THIS WEEK: The extended Flash Family takes center stage in Speed Force #1!

Note: the review below contains spoilers. If you want a quick, spoiler-free buy/pass recommendation on the comics in question, check out the bottom of the article for our final verdict.

Speed Force #1

Writer: Jarrett Williams
Artist: Daniele Di Nicuolo
Colorist: Andrew Dalhouse
Letterer: Simon Bowland
Cover Artists: Daniele Di Nicuolo & Adriano Lucas

In retrospect, a series starring Kid Flash Wallace West and The Flash of China Avery Ho feels almost inevitable. Two of the younger members of the Flash Family, both Wallace and Avery came into their powers around the same time as part of 2016 Rebirth era of The Flash. Both heroes have been members of teams of their peers, whether it’s the Teen Titans for Wallace or the Justice League of China for Avery. And both characters have been somewhat aimless after their respective team books ended. Bringing Wallace and Avery together makes a lot of sense with all of that in mind, and the new Speed Force #1 provides plenty more reasons for the two to co-star in their own book.

Writer Jarrett Williams’s script does a great job establishing the relationship between Wallace and Avery beyond their super-powered connection. It’s clear from the banter between them that the two characters are close friends, and their interactions with other heroes from across the DCU further solidifies the bond between them. Befitting a pair of speedsters, the pace of the story is very fast, with Williams wasting no time at dropping clues for what’s to come and taking The Flash and Kid Flash away from their gaming console and into action.

The energy of Williams’s script is matched easily by artist Daniele Di Nicuolo and colorist Andrew Dalhouse’s visuals. Di Nicuolo’s work has a loose, stylized look that fits the story and the characters beautifully. The action is high-energy, Wallace and Avery’s running forms moving across the page in a way that can’t help but draw the reader into what’s going on. Dalhouse’s colors complement Di Nicuolo’s linework wonderfully, helping the reader keep track of where everyone is and what’s going on, and making the characters pop off the page more than they already do.

It’s unclear at this point what connection Speed Force has, if any, to the larger goings-on over in The Flash, but if this first issue is any indication there’s still plenty to enjoy here for Flash fans. Aside from Wallace and Avery, Speed Force brings back a pair of speedster characters who haven’t been seen in the DCU since before The New 52, and their arrival is a pleasant, delightful surprise. The issue also establishes a villain for the series, one who’s still relatively new to the DCU proper but who shares some similarities with a classic Golden Age Flash villain, albeit with updated sensibilities.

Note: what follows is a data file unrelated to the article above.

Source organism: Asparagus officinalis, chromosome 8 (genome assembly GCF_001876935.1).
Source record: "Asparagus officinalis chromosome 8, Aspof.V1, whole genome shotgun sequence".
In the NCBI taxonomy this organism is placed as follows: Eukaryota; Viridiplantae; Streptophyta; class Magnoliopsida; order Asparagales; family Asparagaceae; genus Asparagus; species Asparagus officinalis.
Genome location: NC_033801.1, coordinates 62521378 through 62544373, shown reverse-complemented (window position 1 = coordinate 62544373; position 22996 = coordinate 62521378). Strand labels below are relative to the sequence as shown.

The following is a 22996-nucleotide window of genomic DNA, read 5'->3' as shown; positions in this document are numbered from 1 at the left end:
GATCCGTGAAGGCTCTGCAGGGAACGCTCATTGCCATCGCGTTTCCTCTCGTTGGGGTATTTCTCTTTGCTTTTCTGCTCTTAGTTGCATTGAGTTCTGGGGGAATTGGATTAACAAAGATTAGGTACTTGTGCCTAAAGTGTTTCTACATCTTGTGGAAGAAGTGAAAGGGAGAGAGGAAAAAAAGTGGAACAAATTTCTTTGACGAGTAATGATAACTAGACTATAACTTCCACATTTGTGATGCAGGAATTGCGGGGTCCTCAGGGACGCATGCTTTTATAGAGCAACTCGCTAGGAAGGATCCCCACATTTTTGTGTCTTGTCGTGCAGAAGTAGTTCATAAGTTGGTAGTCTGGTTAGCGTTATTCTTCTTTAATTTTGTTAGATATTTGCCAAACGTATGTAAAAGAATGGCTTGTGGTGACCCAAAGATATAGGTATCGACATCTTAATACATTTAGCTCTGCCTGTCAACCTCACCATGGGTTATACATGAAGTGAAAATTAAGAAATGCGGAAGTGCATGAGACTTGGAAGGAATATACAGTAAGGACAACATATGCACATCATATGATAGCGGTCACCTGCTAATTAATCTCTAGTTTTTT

Speed Force #1 is a strong start for this series, hooking readers immediately with exciting action and strong characterization for the book’s leads. Williams, Di Nicuolo, and co. are clearly going all-out on this book, and the result is highly entertaining. It’s kinetic storytelling at its best.

Final Verdict: BUY.


  • Collin Kelly, Jackson Lanzing, and Robert Carey’s Outsiders #1 is basically “What if Planetary had DC characters in it?” It’s a fine, if unremarkable, setup for the series, though if you’ve read Planetary before it’ll probably just make you want to read that again. At least it did for me.
  • Green Lantern #5 continues Jeremy Adams & Xermanico’s streak of making me like Hal Jordan more than I ever have before. I’d be more upset if I wasn’t enjoying it so much. 
  • The endgame for Danger Street appears to be in full swing, and this week’s issue #11 sees Tom King and Jorge Fornés raise the stakes – and the body count – as the series barrels towards its conclusion. What an odd, entertaining experiment this book has been.
  • World’s Finest: Teen Titans #5 fully reveals the villain behind a lot of the classic Titans’s troubles of late, while off the field the team’s issues come to an apparent head. Writer Mark Waid is treading on familiar ground here, but under his script and artist Emanuela Lupacchino’s visual it all feels fresh. I really don’t want this one to end.

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  1. Every week, DC just seems to lose its way more and more. The art in that Flash book is hideously amateurish, I have no friggin’ idea what the Bat and Super offices are thinking ,and I’m amazed it took King this long to kill off characters. I mean, his handling of them is as ineptly repetitious as ever, so they no longer resemble the originals, but the actual killing is inevitable.

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